Archive for August, 2012

The Trumpeter Swan Society’s Associate Director, Becky Abel, Receives TogetherGreen Fellowship

August 26, 2012

TTSS’s Associate Director, Becky Abel

TTSS Board and staff are pleased to report that Associate Director Becky Abel was recently awarded a prestigious TogetherGreen fellowship.

TogetherGreen, a conservation initiative of the National Audubon Society and Toyota, selects 40 high-potential leaders annually to receive a $10,000 Fellows Grant. With the funds, Fellows conduct projects to engage diverse audiences in habitat, water, or energy conservation. In addition to receiving support launching their conservation initiatives, the Fellows also benefit from specialized training and the opportunity to become part of an exciting alumni network of conservation professionals.

“These are heroes. They help people engage with nature. They look like America: diverse, passionate, and patriotic,” said Audubon President David Yarnold. “Becky is a leader, and we’re pleased to give her a chance to invent the future.” Abel’s TogetherGreen project aims to develop guidance documents that outline steps for partnering with electric energy companies across the US to reduce Trumpeter Swan mortality associated with power lines. The TogetherGreen Fellowship Program provides the selected leaders with resources, visibility, and a growing peer network to help them lead communities nationwide to a healthier environmental future.

“Trumpeter Swans offer potential to serve as ambassadors for broad conservation messages related to wetland loss, for responsible stewardship of the earth’s biodiversity, and to highlight threats to migratory birds,” Abel explained. “Unfortunately, human-caused hazards and habitat alteration continue to threaten the species’ long-term security.”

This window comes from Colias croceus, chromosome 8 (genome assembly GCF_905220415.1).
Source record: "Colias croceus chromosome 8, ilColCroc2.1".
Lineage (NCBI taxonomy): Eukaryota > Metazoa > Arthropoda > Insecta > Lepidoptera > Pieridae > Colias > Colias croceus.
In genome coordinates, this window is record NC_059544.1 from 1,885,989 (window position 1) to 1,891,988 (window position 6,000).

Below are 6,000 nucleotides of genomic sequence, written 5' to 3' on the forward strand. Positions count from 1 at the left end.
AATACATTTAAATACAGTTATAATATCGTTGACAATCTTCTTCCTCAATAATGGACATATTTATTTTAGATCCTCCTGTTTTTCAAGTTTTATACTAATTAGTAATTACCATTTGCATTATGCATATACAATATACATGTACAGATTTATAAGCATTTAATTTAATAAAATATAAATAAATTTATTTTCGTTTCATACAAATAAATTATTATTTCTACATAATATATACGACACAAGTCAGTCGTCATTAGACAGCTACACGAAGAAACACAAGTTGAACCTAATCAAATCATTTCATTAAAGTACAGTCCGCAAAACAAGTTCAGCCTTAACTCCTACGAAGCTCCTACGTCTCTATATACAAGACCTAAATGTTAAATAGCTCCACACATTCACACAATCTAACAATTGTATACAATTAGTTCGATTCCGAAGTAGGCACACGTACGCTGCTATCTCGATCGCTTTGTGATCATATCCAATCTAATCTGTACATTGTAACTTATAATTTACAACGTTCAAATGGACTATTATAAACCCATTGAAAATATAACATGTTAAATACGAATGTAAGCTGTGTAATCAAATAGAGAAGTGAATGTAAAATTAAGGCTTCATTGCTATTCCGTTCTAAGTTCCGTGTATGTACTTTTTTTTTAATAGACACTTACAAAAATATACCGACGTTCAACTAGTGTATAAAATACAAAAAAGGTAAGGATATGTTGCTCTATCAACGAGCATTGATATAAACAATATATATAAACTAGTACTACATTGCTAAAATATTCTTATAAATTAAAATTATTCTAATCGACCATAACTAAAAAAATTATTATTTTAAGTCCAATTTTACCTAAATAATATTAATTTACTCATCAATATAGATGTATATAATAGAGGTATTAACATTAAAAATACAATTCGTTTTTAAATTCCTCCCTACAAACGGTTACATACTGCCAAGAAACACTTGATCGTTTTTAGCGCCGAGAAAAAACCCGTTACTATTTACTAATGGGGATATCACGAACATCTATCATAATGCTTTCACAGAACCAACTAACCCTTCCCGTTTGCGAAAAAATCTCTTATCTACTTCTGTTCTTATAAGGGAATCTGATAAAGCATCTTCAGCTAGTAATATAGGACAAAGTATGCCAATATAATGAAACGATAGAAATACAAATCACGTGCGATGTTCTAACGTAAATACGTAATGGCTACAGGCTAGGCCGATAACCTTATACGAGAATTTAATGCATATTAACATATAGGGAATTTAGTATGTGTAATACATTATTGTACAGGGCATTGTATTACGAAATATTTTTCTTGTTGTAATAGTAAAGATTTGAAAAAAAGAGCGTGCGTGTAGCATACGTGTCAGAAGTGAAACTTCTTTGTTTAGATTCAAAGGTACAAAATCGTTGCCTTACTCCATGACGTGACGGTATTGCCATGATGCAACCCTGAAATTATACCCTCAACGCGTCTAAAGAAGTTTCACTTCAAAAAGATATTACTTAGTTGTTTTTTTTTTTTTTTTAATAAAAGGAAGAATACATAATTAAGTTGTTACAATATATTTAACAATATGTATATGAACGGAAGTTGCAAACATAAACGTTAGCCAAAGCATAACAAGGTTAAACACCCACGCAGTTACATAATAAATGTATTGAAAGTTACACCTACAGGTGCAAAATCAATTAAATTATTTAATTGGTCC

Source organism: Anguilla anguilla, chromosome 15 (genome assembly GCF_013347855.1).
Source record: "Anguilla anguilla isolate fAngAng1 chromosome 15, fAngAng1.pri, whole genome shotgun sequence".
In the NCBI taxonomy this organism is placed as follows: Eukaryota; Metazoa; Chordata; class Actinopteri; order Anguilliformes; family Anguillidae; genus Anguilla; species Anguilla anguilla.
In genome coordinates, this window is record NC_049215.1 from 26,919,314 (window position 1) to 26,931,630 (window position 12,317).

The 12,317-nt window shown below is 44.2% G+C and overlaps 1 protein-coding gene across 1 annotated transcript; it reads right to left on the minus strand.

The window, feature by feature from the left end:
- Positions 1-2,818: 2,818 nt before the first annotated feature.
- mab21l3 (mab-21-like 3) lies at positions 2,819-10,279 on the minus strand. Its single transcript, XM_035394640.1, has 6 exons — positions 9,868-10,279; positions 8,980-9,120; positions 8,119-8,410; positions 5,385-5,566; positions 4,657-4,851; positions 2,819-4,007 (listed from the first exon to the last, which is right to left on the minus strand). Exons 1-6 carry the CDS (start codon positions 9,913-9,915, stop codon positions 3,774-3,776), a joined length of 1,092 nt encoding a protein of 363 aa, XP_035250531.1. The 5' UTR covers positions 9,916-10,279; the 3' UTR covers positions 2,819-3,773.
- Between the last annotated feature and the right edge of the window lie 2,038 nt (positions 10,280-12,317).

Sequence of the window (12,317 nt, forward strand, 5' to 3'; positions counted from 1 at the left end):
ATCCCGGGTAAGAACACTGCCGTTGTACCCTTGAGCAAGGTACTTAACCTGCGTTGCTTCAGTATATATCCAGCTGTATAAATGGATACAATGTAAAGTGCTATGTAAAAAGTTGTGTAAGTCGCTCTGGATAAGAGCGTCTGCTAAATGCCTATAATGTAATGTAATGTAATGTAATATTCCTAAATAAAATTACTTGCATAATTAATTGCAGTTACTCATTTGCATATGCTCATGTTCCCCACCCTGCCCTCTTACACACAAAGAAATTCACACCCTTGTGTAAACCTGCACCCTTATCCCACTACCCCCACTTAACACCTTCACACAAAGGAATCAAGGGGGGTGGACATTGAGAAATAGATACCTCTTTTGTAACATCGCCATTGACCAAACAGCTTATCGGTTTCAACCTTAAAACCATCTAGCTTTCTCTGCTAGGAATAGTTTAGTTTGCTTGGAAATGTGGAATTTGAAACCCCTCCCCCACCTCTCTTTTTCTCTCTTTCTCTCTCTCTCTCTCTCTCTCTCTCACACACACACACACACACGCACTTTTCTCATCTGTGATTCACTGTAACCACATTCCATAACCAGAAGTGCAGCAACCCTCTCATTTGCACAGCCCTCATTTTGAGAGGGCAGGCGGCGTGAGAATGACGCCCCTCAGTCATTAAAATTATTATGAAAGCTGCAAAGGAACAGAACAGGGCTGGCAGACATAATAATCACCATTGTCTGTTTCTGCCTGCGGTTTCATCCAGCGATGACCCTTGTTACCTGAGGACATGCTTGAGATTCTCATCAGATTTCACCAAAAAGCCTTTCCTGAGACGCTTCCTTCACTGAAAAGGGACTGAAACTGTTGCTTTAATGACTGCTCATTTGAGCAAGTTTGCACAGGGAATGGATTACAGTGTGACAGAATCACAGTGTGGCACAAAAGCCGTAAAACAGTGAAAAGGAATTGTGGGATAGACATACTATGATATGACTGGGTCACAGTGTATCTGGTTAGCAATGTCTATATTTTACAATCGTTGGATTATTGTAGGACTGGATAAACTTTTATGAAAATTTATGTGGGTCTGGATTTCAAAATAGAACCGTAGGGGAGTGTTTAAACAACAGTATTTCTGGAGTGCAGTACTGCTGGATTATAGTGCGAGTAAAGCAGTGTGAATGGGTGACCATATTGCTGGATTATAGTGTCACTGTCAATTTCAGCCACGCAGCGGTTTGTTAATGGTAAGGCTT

“We want to build partnerships between unlikely allies—conservation groups and electric energy companies,” she added. “In addition to Trumpeter Swans, our work will benefit Tundra Swans, Whooping and Sandhill Cranes, pelicans, and other large, low-flying birds.”

Learn more about Becky’s project on the TogetherGreen website, which describes their mission this way:  “The TogetherGreen Conservation Leadership Program invests in high-potential leaders, providing them with tools, resources, visibility, and a peer network to help them lead the conservation actions necessary to shape a greener, healthier future.”  The Trumpeter Swan Society applauds Becky for her role in this important project.

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The Trumpeter Swan Society Members Share Creative Work Inspired by Swans

August 9, 2012

THE TRUMPETERS

A Poem by Peter Meiring, TTSS member

A Young Trumpeter Takes Flight, photo by Tammy Wolfe

 

Look towards the north to Cepheus;

Seen next to Polaris in the early Spring,

Pointing there towards the east is Cygnus,

With long neck and graceful curve of wing.

Deneb lights its tail, it can only be a swan.

The ancients surely knew their natural world,

When their gaze upon this constellation shone

And Cygnus the Swan it was thenceforth called.

In April, going north to breeding grounds,

Many swans are resting on the lake;

Their honks on taking off are thrilling sounds.

Flying in skeins and lines, their way they make.

A huge and lovely bird, all gleaming white,

With long and graceful neck and jet black bill